I really love a good travel book. I also love to actually travel, but armchair travel is much more cost effective! We Came, We Saw, We Left is a travel book, but it’s also a family book, which had both pros and cons.
The Wheelans, or “Team Wheelan,” as Charles often dubs them, are an upper-middle-class family from Hanover, NH. The father is a professor at Dartmouth, the mother is a school teacher/administrator, and the three children range in age from 13 – 18. I have to admit, the idea of travelling for nine months (!) with one’s whole family is…ambitious. The author is very frank about the amount of privilege an undertaking like this requires, which I appreciated. The family rented their home (to another branch of the family, but still), re-homed their pets, and set a very strict budget. We aren’t given the actual number of that budget, but I think it was 65% of their pre-sabbatical income. Each member of the family travelled with one bag. The itinerary had several fixed points (flights to New Zealand, a stay with friends in India, etc.), but the rest was completely open. I have to say, I found the combination of intense planning and total loosey-goosey-ness deeply anxiety inducing!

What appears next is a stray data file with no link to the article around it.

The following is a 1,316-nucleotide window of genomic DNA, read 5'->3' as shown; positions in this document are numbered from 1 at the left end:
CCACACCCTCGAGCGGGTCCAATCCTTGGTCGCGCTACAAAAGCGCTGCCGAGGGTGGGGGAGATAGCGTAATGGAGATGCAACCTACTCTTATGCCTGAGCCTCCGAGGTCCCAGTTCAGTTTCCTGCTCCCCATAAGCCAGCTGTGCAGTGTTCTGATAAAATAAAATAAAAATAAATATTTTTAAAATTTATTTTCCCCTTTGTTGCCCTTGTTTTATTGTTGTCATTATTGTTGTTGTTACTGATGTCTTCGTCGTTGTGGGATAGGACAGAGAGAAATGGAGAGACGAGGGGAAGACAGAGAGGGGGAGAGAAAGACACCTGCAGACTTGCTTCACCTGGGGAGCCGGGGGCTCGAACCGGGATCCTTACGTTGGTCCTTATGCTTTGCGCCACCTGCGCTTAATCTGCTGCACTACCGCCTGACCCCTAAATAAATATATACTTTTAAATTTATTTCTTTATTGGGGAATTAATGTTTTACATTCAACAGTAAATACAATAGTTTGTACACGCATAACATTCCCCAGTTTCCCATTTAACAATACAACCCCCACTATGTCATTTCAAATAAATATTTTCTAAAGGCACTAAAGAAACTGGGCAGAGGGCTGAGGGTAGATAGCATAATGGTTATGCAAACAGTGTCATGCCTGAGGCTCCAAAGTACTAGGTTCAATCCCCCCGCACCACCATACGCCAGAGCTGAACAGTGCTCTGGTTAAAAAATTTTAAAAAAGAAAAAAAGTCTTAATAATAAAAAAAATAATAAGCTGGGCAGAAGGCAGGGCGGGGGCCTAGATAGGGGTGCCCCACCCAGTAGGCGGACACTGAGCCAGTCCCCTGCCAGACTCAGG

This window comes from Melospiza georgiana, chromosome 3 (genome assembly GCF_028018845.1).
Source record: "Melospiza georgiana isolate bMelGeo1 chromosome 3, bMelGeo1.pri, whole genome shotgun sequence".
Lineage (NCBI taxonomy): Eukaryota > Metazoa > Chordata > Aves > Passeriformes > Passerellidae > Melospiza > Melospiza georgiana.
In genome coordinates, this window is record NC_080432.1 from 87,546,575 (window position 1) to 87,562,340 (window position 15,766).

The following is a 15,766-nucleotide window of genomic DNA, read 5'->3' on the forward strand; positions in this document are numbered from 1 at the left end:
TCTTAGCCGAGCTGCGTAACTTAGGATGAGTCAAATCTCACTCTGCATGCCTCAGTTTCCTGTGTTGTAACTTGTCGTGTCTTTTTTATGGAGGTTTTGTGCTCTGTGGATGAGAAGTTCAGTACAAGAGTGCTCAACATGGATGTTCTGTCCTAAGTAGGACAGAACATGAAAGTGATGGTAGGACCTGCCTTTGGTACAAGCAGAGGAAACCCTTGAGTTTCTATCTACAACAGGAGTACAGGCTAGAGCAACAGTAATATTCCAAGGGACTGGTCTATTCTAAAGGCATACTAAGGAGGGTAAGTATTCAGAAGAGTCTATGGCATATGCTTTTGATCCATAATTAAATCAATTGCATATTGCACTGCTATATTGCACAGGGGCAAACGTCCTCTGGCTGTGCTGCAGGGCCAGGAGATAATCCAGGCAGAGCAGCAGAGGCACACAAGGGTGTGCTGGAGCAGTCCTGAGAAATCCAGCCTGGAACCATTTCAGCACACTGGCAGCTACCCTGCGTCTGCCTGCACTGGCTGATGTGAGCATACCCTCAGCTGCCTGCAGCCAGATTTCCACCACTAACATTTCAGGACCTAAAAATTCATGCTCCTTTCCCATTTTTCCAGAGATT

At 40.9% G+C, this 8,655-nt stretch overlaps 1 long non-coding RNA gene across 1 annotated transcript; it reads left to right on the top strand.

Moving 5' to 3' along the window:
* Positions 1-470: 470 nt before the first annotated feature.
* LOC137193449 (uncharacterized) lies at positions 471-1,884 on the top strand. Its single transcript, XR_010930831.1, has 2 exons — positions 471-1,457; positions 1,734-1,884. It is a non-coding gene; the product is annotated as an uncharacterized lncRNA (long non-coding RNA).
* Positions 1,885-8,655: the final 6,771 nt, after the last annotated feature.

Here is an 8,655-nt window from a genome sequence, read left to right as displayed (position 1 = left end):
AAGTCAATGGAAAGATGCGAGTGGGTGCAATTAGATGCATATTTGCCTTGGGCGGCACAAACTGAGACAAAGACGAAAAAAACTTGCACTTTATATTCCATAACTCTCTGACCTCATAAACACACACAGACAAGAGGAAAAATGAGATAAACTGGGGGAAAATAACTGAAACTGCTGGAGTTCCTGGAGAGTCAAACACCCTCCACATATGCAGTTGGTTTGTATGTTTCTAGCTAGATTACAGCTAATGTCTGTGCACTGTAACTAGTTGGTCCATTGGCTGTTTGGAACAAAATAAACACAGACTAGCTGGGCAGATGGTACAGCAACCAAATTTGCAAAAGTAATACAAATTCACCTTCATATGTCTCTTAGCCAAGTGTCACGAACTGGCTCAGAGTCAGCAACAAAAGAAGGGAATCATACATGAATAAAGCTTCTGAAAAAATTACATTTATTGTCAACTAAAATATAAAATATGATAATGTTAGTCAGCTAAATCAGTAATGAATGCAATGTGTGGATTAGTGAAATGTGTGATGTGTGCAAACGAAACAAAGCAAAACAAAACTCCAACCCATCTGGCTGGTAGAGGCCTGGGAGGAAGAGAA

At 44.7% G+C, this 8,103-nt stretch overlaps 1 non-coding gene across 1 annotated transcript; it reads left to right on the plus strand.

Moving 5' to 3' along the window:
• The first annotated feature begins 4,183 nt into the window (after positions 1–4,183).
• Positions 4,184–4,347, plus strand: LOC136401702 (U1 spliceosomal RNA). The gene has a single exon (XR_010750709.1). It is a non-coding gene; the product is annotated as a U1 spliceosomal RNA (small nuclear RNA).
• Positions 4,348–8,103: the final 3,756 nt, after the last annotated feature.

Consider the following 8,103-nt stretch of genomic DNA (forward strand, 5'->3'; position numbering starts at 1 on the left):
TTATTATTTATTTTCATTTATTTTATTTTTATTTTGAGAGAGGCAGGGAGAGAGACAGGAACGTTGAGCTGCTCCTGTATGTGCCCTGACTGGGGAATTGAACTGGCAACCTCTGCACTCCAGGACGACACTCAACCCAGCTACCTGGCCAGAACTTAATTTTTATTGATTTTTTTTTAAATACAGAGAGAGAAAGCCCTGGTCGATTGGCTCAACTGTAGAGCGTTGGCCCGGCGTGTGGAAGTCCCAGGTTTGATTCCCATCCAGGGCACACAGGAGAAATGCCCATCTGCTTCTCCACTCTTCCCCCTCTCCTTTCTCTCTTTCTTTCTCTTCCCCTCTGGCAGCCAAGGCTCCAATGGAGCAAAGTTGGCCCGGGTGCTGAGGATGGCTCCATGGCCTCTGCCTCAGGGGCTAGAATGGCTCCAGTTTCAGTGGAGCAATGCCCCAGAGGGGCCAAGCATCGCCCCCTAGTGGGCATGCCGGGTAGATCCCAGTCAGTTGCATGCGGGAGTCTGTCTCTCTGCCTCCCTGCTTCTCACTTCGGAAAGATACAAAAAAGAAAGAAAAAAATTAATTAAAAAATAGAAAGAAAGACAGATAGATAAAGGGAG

As the family moves through their journey, we get a lot of logistical talk about busses, trains, and planes, and a fair amount of family dynamics/drama. Descriptions of the places Team Wheelan visits are actually pretty sparse. There’s a lot of everybody doing their own thing, just…in Colombia. There’s also a lot of bickering between children (and sometimes between children and parents) of the kind you get when five people spend everysingleday together for months at a time. Once again, I applaud the author for not glossing over the fact that a family of mixed introverts and extroverts is going to have to come up with some strategies for keeping everyone if not happy, at least functional.
In tone, this book bears a huge debt to early Bill Bryson. There are wisecracks and jokes. What I was hoping for a bit more of was Team Wheelan coming to greater understanding of the places and cultures in which they were immersed. But hey – people travel for different reasons and with different priorities. It’s light, it’s breezy, in parts it’s quite funny. My one caveat – the audio book narrator was awful. I really recommend skipping the audio on this one and going for the print version.